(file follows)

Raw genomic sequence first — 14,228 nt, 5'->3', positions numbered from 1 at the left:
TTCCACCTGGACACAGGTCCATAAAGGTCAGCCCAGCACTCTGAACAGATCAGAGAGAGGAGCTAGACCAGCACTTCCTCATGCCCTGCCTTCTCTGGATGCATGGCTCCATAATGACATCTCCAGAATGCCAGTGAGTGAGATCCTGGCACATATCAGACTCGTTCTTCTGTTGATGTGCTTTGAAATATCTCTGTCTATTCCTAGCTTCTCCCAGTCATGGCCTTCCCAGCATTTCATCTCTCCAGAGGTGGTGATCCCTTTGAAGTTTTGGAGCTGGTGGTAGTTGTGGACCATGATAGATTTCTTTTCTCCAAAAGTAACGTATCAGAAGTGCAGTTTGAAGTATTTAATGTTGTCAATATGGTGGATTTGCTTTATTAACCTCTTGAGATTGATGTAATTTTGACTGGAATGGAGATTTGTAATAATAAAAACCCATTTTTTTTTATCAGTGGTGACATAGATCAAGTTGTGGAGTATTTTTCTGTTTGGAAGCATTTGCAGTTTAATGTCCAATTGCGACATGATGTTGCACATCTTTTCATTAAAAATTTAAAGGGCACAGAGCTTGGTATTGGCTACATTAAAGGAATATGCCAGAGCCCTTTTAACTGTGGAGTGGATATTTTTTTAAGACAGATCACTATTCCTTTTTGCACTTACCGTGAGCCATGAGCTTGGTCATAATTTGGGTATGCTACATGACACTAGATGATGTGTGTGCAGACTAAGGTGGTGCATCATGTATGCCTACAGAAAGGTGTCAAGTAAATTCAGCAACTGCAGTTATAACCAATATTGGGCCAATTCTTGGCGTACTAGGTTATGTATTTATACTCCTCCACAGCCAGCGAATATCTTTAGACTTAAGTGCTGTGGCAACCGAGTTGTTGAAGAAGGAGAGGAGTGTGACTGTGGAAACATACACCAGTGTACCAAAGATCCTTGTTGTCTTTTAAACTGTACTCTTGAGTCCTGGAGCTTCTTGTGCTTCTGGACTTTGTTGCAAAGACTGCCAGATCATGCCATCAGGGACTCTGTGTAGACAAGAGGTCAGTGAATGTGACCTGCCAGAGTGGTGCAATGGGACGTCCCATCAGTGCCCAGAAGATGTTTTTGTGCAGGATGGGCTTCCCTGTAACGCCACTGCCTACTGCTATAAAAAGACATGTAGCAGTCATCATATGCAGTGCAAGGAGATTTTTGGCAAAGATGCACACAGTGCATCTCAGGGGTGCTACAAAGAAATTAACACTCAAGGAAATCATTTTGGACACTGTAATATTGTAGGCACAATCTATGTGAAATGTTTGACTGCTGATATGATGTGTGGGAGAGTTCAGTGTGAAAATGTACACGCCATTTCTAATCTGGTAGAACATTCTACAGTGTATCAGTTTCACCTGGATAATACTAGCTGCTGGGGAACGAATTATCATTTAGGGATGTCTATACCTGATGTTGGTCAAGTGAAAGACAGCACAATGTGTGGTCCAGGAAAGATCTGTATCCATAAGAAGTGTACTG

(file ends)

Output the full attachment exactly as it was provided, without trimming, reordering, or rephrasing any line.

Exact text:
Raw genomic sequence first — 14,228 nt, 5'->3', positions numbered from 1 at the left:
TTCCACCTGGACACAGGTCCATAAAGGTCAGCCCAGCACTCTGAACAGATCAGAGAGAGGAGCTAGACCAGCACTTCCTCATGCCCTGCCTTCTCTGGATGCATGGCTCCATAATGACATCTCCAGAATGCCAGTGAGTGAGATCCTGGCACATATCAGACTCGTTCTTCTGTTGATGTGCTTTGAAATATCTCTGTCTATTCCTAGCTTCTCCCAGTCATGGCCTTCCCAGCATTTCATCTCTCCAGAGGTGGTGATCCCTTTGAAGTTTTGGAGCTGGTGGTAGTTGTGGACCATGATAGATTTCTTTTCTCCAAAAGTAACGTATCAGAAGTGCAGTTTGAAGTATTTAATGTTGTCAATATGGTGGATTTGCTTTATTAACCTCTTGAGATTGATGTAATTTTGACTGGAATGGAGATTTGTAATAATAAAAACCCATTTTTTTTTATCAGTGGTGACATAGATCAAGTTGTGGAGTATTTTTCTGTTTGGAAGCATTTGCAGTTTAATGTCCAATTGCGACATGATGTTGCACATCTTTTCATTAAAAATTTAAAGGGCACAGAGCTTGGTATTGGCTACATTAAAGGAATATGCCAGAGCCCTTTTAACTGTGGAGTGGATATTTTTTTAAGACAGATCACTATTCCTTTTTGCACTTACCGTGAGCCATGAGCTTGGTCATAATTTGGGTATGCTACATGACACTAGATGATGTGTGTGCAGACTAAGGTGGTGCATCATGTATGCCTACAGAAAGGTGTCAAGTAAATTCAGCAACTGCAGTTATAACCAATATTGGGCCAATTCTTGGCGTACTAGGTTATGTATTTATACTCCTCCACAGCCAGCGAATATCTTTAGACTTAAGTGCTGTGGCAACCGAGTTGTTGAAGAAGGAGAGGAGTGTGACTGTGGAAACATACACCAGTGTACCAAAGATCCTTGTTGTCTTTTAAACTGTACTCTTGAGTCCTGGAGCTTCTTGTGCTTCTGGACTTTGTTGCAAAGACTGCCAGATCATGCCATCAGGGACTCTGTGTAGACAAGAGGTCAGTGAATGTGACCTGCCAGAGTGGTGCAATGGGACGTCCCATCAGTGCCCAGAAGATGTTTTTGTGCAGGATGGGCTTCCCTGTAACGCCACTGCCTACTGCTATAAAAAGACATGTAGCAGTCATCATATGCAGTGCAAGGAGATTTTTGGCAAAGATGCACACAGTGCATCTCAGGGGTGCTACAAAGAAATTAACACTCAAGGAAATCATTTTGGACACTGTAATATTGTAGGCACAATCTATGTGAAATGTTTGACTGCTGATATGATGTGTGGGAGAGTTCAGTGTGAAAATGTACACGCCATTTCTAATCTGGTAGAACATTCTACAGTGTATCAGTTTCACCTGGATAATACTAGCTGCTGGGGAACGAATTATCATTTAGGGATGTCTATACCTGATGTTGGTCAAGTGAAAGACAGCACAATGTGTGGTCCAGGAAAGATCTGTATCCATAAGAAGTGTACTG